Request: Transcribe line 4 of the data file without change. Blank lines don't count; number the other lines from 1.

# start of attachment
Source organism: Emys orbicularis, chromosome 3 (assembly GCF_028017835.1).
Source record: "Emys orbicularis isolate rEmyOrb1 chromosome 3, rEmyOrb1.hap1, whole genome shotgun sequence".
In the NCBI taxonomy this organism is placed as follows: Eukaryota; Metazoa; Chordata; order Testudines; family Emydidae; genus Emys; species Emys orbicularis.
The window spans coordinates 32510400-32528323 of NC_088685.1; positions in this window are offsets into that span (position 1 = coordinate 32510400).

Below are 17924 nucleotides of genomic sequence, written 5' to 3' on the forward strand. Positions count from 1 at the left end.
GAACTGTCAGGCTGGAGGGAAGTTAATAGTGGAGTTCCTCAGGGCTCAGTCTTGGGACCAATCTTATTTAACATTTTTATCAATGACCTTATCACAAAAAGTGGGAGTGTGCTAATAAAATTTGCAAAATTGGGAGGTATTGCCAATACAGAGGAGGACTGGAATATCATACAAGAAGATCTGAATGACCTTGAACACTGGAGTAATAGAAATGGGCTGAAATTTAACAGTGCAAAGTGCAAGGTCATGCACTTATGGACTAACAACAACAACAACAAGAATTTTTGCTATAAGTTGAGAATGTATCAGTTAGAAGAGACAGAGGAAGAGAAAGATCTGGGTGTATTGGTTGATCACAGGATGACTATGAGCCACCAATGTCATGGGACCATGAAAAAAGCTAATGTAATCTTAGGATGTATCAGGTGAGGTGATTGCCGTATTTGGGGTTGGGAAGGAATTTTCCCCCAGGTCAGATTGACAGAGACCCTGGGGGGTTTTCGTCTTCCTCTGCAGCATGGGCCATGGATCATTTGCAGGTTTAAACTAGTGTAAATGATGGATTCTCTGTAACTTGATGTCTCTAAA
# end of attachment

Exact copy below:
The window spans coordinates 32510400-32528323 of NC_088685.1; positions in this window are offsets into that span (position 1 = coordinate 32510400).